They just want to be loved: Probably true, but here’s where I must stop generalising. I feel very lucky that I live in a city where the majority of traffic wardens are not only nice, cordial people, but will also overlook a minor parking infringement more often than not. There are, however, traffic wardens out there who like their job just a little too much and will love to write you a ticket. These are the ones who will stick a ticket on you for going over your limit by smaller amount of time that even the Hadron Collider can measure. There are also the ones who will give you a ticket if that stone stuck between the treads of your tyre is within a hair’s width of the edge of the yellow line. Yes, these ones are not included in my musings. Nor are the private wheel clamping firms: they are a different thing altogether.
I think so many of our negative feelings towards these guys come from the fact that we feel we have the right park anywhere so long as “we’ll only be a couple of minutes”. Unfortunately though, if we do break the rules and get caught, we only have ourselves to blame.
You know, there are so many other things to despise in this world – terrorists, crooked politicians, middle-lane drivers – that one less to worry about can only be good for your health.
So there you are. Have I turned you around and allowed you see our humble traffic warden in a new light, or do you still think they are money-grabbing scum who would step over their dying grandmother just to slap a ticket on your car?
I know that at some point(s) in the future I will break the parking rules. If I do though, I’m not going to waste any negative emotions on the traffic warden issuing the fine. I’ll just shrug and think back to what I have written here.
Ok then, this is a very simple Eco-Lie, but one which I couldn’t ignore (as it’s stuck on a van parked in my street).
Telecommunications company, BT, are putting these stickers on the back of their vans in an attempt to convince us they’re protecting the environment by limiting their vehicles to 70mph.
Erm, sorry? I may have missed something here, but aren’t all vehicles on UK roads limited to 70mph? You know; by that little-understood phenomenon known as the speed limit? It’s much more likely that BT simply are trying to protect their fuel bills.
If they’re really concerned about protecting the environment, perhaps they should consider limiting their vehicles to 50mph and adding a rev limiter as well. Agreed, this may not prove too popular with the drivers, but we’re not trying to protect them, are we?
I suppose that – in principle – the idea of limiting vans to 70mph is a good idea. At least it would save us from glancing up at a rearview mirror filled with the business-end of a commercial van as it tries to stake a claim to the fast lane of the motorway. However, for BT to stick this on the back of its vehicles is blatant greenwashing. Please guys, we’re not that naive. It’s fair enough for a company to reduce costs, but claiming it’s for environmental reasons is just taking the mick.
Still; at least their vans are faster than their broadband.
So, as the Eco-Lie wall of shame claims another victim, it’s time to don my ‘Sherlock Holmes’ deerstalker hat and partake in some snooping to uncover more instances of gratuitous greenwashing. In the meantime, will someone please give BT a ring and let them know how silly they look?
Can I also just thank my six-year old daughter for her covert mission to snap this picture for me without the owner of the van noticing. Don’t get me wrong; he’s a lovely guy, but he may have raised an eyebrow had he seen me snapping away at the rear of his vehicle. Well done Sweetie, good job.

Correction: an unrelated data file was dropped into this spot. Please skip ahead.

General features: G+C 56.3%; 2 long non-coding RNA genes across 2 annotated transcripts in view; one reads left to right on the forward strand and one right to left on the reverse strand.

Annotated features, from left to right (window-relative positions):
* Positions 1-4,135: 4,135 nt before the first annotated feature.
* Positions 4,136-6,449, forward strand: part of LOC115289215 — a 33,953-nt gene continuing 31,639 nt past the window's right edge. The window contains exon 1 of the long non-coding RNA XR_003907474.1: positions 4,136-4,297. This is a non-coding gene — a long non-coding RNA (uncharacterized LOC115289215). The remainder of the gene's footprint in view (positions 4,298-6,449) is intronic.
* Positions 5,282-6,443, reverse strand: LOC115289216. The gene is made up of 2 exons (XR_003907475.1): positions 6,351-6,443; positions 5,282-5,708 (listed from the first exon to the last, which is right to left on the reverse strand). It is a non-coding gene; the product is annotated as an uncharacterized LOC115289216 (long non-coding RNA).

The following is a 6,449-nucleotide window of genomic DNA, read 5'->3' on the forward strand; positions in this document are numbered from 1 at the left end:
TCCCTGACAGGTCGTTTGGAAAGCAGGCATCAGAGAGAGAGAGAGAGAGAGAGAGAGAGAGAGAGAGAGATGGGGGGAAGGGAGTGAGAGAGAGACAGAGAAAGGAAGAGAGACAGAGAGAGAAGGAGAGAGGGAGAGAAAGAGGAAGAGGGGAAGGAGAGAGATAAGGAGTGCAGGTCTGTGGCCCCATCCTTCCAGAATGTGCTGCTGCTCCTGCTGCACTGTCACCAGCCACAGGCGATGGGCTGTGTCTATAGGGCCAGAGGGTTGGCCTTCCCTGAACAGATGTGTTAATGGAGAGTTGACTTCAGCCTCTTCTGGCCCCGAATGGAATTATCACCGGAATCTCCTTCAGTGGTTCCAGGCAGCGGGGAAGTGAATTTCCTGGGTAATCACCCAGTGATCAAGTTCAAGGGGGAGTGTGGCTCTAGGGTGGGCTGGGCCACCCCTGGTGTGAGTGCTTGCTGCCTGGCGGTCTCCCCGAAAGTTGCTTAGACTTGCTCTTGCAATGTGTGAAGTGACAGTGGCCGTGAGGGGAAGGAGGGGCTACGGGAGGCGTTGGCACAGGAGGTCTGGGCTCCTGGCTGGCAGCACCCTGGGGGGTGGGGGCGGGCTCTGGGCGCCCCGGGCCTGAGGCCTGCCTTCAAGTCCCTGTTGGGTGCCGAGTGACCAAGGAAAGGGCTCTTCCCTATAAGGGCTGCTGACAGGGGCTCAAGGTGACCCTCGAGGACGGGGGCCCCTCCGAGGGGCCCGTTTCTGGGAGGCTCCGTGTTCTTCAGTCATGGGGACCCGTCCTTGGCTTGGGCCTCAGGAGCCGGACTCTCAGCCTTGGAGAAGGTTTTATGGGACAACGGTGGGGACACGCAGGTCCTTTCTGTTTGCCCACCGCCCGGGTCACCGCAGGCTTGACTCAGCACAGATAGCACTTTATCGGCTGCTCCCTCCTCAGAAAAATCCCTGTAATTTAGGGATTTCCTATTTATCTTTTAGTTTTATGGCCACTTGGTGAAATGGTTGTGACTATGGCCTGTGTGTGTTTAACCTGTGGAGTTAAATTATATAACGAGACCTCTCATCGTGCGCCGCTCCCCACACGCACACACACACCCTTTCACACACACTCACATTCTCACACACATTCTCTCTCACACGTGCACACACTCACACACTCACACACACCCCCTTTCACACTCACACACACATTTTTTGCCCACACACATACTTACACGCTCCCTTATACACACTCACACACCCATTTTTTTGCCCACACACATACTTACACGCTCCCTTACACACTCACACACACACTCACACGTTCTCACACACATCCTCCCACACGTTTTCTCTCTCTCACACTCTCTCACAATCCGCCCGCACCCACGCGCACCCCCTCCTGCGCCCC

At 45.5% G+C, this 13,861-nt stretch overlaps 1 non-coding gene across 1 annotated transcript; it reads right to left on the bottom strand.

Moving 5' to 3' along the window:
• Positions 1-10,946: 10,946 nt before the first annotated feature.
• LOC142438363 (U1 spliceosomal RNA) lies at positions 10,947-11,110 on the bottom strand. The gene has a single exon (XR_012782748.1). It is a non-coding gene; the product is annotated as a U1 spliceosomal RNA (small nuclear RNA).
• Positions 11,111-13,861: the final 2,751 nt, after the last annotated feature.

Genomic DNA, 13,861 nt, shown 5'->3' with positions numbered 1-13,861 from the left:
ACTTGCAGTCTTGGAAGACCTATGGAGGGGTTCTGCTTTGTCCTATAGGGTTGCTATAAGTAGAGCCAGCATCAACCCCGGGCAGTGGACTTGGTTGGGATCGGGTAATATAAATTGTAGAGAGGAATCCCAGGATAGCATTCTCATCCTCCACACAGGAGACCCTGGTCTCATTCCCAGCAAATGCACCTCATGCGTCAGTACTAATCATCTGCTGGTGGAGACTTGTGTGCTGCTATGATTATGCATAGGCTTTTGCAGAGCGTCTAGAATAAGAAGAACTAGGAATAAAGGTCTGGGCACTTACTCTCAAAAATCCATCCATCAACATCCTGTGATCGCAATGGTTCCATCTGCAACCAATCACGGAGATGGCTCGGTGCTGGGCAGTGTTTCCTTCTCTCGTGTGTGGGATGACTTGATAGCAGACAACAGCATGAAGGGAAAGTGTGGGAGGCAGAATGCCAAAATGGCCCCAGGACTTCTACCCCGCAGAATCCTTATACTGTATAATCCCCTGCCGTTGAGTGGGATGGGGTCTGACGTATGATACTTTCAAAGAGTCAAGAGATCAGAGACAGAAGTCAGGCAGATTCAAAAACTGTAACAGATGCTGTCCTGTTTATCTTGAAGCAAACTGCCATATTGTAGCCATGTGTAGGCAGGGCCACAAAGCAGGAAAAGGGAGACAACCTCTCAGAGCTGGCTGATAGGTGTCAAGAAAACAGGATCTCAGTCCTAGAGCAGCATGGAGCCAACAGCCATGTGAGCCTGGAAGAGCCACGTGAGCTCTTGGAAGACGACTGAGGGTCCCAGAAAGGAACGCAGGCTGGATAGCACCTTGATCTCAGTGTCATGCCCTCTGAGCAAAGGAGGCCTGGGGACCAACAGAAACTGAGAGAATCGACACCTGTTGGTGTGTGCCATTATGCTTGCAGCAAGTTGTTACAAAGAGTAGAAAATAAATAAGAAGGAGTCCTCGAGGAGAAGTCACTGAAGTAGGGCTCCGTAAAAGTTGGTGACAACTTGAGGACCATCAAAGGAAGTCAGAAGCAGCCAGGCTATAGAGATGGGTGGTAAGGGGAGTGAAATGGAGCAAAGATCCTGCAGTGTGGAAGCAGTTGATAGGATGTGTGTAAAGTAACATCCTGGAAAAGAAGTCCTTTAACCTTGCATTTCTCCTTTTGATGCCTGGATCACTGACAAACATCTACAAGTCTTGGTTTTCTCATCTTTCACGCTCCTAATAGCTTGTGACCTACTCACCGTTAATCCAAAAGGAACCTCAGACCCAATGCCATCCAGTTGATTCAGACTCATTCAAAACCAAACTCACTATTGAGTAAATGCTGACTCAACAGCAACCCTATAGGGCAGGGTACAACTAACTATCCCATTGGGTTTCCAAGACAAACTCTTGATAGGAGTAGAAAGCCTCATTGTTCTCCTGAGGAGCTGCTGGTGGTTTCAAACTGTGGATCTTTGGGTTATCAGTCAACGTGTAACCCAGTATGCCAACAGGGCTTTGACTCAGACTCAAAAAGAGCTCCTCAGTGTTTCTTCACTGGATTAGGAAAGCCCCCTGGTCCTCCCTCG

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Photo courtesy of My Little Girl
On a couple of occasions recently, while trundling along minding my own business, I have noticed that written on the back of the (painfully normal) car in front is the word ‘eco’. Well, the profanities issuing forth from my mouth at this point are akin to those normally reserved for middle lane drivers and those who don’t signal at roundabouts (Oh, I can feel my blood boiling right now). Ok, well maybe the word ‘eco’ in connection with a car doesn’t make me that mad; but it does still make be blink twice in incredulity.
What on Earth is ‘eco’ about a car? Yes they are necessary, yes I own one, and yes a little Fiat 500 is better for the planet than a Range Rover. However, all cars pollute the atmosphere, require enormous amounts of raw materials and energy to manufacture and when they reach the end of their relatively short life (around 8 years or 150,000 miles) they require a huge amount of infrastructure to dispose of properly – which, admittedly has improved in recent years.
I agree that it’s a good thing these manufacturers are addressing their products’ impact on the planet, but calling cars green is stretching it at best; calling them ‘eco’ is just way off the mark. And also (yes I know, one shouldn’t start a sentence with ‘and’, but I’m having a rant so leave me alone) … where was I? Oh yes. And also, when they add this word ‘eco’ they follow it up with some marketing spiel like, “because we feel you shouldn’t have to compromise performance just because you want a car that’s kind to the planet, blah, blah, blah”. Ok then, if you’re not sacrificing performance; why not make all of your cars like this’?
In fact, don’t take my word for it, here’s some sales pitch from Vauxhall, written verbatim – but watch for the twist at the end: “We all love cars and we all love to drive. We still want performance, practicality and a pleasurable experience behind the wheel. The big question is – can you have both?” Erm, both? Don’t you mean all three? Blimey, who writes this stuff? More to the point, who checks it? Idiots.
Ford also make me laugh with their sales pitch: “So while you’re helping the environment, you’ll be helping your bank balance too.” Since when did buying a brand new car help either the environment or one’s balance? Fools.
Now I’m sure that most of the owners of these cars feel they are doing their bit by buying an ‘eco’ model, and perhaps they are. I must also praise some manufacturers for really making an effort to improve their impact on the planet. However, I just can’t agree that a word essentially meaning ‘in harmony with nature’ is used to describe a car. Hyundai, for instance, call their lower emissions range Blue Drive. Nice.
So, that being said, am I simply getting hung up on a single word, when the concept is the same? You betcha I am! My problem is what that word conveys, and when it’s used so out of context, then I believe it to be misleading. Yes, I do have a problem with that.
One last thing on the subject of cars: Is it me, or is the BMW X6 by far the most pretentious car on the road, mostly driven by guys with a massive ego and a tiny… conscience?
So there. Another one to add to the great Eco-Lie outbreak. Next time, I shall look at an Eco-Lie that anyone who has stayed in a hotel cannot have missed. Can you guess what it is?